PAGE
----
Mesothelioma is a rare and deadly form of cancer that infects the lining of the lungs and chest cavity. It is caused by exposure to asbestos and may take many years to develop. Mesothelioma symptoms often do not appear until late into the progression of the disease, making it difficult to diagnose. When patients receive a diagnosis, they are often left with limited treatment options and a short life expectancy. Most patients will need some type of care, and their care needs may increase as their condition worsens.
Who Cares for Mesothelioma Patients?
While professional caregivers can be hired to manage a patient’s needs, caregiving responsibilities often fall to a family member. If the patient has a spouse, they will often take on the primary caregiver role. Most mesothelioma patients are older adults, so adult children may also have a prominent role in a patient’s care. Siblings may be called on to lend a hand as well; it is rare for parents to be involved, given the age of the typical patient, but they may provide care if they are in a position to do so. Depending on the patient’s close relationships, their friends may become caregivers.
There are certain tasks that caregivers may have to assist with, including the patient’s personal care. Patients may not have the energy or ability to cook for themselves, so caregivers may need to handle their grocery shopping and prepare meals. Cleaning, taking out trash and recycling, laundry, and other tasks will also need to be done regularly, while seasonal tasks, like yard work, will need to be looked after. Caregivers can also help handle administrative matters, such as paying bills.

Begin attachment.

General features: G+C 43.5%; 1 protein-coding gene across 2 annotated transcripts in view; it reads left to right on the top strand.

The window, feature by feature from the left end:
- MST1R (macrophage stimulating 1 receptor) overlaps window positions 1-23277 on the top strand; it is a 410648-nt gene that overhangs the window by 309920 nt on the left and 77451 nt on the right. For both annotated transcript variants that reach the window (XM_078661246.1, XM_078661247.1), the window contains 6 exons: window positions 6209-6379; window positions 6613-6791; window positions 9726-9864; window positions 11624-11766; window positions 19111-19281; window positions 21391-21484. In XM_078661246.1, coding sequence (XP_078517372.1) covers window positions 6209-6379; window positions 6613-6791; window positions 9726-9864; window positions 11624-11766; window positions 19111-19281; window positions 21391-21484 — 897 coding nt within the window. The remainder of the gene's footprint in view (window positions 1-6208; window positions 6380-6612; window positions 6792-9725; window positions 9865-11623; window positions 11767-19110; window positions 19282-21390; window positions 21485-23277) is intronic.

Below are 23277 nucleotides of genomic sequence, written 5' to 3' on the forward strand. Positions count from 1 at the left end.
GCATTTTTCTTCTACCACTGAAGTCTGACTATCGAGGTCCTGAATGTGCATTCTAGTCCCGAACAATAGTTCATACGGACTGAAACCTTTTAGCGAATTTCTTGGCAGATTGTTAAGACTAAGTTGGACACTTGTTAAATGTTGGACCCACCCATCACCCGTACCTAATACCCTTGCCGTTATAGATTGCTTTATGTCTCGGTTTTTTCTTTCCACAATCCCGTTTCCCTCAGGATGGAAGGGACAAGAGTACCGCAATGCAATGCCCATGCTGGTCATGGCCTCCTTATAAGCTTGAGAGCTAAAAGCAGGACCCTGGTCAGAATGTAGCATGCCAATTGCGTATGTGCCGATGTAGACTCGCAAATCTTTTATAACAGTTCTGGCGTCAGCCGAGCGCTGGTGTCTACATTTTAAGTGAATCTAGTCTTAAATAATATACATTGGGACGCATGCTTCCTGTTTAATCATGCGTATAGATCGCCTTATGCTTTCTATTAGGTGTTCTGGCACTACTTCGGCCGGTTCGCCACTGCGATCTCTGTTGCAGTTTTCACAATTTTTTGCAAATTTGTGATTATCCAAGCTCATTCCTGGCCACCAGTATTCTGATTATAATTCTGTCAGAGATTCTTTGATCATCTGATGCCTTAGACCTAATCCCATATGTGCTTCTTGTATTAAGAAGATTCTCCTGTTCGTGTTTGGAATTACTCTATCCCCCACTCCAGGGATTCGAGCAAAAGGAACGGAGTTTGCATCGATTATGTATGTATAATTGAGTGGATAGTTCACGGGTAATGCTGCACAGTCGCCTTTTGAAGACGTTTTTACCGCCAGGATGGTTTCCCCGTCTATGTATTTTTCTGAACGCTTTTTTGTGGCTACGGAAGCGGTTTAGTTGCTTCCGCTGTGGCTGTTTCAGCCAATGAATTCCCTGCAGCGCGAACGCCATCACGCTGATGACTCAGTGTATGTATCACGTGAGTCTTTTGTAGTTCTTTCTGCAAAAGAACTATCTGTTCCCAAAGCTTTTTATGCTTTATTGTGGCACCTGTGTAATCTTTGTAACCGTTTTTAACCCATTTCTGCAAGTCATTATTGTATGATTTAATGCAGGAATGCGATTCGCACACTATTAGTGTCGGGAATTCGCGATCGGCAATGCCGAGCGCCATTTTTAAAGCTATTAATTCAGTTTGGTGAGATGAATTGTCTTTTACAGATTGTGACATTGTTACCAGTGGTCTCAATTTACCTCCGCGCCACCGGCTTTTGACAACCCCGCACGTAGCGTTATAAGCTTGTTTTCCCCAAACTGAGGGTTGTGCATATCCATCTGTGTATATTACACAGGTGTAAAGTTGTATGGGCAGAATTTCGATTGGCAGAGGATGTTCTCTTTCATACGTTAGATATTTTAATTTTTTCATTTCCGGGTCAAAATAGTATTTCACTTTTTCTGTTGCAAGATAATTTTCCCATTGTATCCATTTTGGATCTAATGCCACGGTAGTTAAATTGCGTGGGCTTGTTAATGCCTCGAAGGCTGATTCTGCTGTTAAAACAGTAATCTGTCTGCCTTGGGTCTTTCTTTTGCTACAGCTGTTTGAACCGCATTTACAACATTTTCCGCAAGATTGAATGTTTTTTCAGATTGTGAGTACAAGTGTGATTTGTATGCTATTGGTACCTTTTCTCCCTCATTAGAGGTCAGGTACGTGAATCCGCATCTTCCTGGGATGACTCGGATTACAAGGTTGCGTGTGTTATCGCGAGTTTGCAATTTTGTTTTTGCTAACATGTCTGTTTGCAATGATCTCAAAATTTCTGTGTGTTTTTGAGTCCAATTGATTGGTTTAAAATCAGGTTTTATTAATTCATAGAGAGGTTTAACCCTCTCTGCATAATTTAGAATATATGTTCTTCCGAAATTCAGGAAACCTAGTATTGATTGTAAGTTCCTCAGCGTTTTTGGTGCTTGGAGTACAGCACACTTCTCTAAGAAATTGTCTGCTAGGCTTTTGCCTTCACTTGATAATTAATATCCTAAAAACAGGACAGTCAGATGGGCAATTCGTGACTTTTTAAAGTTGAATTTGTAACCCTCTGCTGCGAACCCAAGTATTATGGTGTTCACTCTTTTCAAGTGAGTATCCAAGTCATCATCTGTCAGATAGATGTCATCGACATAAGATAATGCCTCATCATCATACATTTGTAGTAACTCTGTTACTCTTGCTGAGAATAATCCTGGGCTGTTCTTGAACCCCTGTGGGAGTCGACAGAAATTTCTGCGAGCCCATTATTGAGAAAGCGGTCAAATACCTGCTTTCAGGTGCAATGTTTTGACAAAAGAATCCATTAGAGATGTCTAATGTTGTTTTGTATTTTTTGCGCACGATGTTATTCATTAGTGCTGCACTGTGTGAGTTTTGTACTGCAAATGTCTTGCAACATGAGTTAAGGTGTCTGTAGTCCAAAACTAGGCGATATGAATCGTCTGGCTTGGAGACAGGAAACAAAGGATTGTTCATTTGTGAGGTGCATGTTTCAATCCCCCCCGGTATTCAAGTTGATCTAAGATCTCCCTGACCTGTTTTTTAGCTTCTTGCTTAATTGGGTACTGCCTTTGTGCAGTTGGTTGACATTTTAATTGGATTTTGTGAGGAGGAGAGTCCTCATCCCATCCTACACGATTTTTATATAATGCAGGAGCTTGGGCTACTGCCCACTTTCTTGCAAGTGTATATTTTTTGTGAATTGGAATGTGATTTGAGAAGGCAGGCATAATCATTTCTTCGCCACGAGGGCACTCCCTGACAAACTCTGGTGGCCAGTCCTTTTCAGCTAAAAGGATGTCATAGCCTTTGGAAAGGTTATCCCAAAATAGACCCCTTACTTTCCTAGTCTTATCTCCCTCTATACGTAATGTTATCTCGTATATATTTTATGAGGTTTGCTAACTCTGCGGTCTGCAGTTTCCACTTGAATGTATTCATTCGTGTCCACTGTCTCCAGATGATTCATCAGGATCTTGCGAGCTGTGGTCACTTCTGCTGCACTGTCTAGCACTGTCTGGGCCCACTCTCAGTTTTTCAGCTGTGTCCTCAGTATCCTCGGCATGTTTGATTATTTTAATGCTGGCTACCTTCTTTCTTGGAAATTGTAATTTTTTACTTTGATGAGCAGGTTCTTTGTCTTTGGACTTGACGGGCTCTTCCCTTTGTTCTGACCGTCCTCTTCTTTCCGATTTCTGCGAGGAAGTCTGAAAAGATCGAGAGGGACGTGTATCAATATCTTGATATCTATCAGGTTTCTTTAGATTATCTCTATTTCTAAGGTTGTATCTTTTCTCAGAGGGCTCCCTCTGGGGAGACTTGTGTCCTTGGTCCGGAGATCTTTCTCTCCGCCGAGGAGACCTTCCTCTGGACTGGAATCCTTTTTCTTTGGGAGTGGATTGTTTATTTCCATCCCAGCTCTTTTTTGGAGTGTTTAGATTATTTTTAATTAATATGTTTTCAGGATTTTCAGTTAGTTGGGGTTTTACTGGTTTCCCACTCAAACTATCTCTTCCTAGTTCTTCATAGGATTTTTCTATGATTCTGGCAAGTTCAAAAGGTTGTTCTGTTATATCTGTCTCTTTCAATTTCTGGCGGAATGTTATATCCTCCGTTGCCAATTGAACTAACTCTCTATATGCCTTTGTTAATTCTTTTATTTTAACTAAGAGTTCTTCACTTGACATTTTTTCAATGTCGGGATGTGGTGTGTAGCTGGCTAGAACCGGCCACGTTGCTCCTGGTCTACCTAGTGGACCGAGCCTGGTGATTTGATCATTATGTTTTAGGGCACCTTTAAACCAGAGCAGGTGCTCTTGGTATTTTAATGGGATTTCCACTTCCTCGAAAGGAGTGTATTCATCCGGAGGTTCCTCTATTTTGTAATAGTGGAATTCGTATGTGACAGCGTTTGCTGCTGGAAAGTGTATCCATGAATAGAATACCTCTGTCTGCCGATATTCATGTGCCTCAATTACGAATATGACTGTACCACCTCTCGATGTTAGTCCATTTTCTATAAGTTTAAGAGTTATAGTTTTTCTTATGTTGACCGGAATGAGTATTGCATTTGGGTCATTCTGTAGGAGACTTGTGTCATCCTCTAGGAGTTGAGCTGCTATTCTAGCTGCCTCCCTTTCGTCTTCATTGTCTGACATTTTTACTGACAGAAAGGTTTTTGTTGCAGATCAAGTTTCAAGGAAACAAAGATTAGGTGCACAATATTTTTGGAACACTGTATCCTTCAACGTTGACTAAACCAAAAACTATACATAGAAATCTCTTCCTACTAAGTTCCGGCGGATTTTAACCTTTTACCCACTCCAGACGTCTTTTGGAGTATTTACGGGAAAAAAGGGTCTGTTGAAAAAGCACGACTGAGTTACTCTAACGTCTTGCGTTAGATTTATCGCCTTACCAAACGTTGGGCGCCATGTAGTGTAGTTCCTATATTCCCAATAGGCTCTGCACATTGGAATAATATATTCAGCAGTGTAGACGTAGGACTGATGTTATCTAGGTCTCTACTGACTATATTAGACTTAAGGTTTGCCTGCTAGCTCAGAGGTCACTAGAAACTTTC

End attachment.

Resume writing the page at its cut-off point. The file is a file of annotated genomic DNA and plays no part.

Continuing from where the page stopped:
Patients may have rigorous treatment schedules to keep up with, which can include scheduling and providing transportation to frequent appointments. Caregivers make sure patients have the medication they need and take them at the right times, as well as monitor the patient’s condition and manage other at-home care. Patients undergoing intense chemotherapy or surgery may have different needs during recovery. Mesothelioma patients who are bedridden also have specific care requirements, such as needing to be turned frequently to avoid bedsores.
Legal Role of a Caregiver
If a patient is seriously impaired, it may be necessary to assign a power of attorney to one or more caregivers. A power of attorney can empower a caregiver to interface with doctors, help with health care planning, and make medical decisions when needed. Caregivers can also be given authority to manage a patient’s finances and act on their behalf in dealing with insurance or handling other legal matters. Caregiving can also include end-of-life planning, such as estate planning or making funeral arrangements. If the patient has a do-not-resuscitate order, it may be up to the caregiver to ensure that certain wishes are carried out.
Perhaps a caregiver’s most important role is emotional support. Mesothelioma treatment can be a trying experience, and most patients have a short life expectancy. This takes an emotional toll, and patients need to listen and comfort them during this time. Caregivers may also be tasked with keeping others informed about their loved one’s condition.
Philadelphia Mesothelioma Lawyers at Shein Law Provide Comprehensive Representation to Mesothelioma Patients and Their Caregivers
If you or a loved one is suffering from mesothelioma, call the Philadelphia mesothelioma lawyers at Shein Law. We will work tirelessly to hold those accountable for your asbestos exposure responsible, so that you can focus on your treatment. With offices conveniently located in Philadelphia and Pennsauken, New Jersey, we help mesothelioma patients and their loved ones throughout Pennsylvania and New Jersey. Call us today at 877-743-4652 or contact us online for an initial consultation.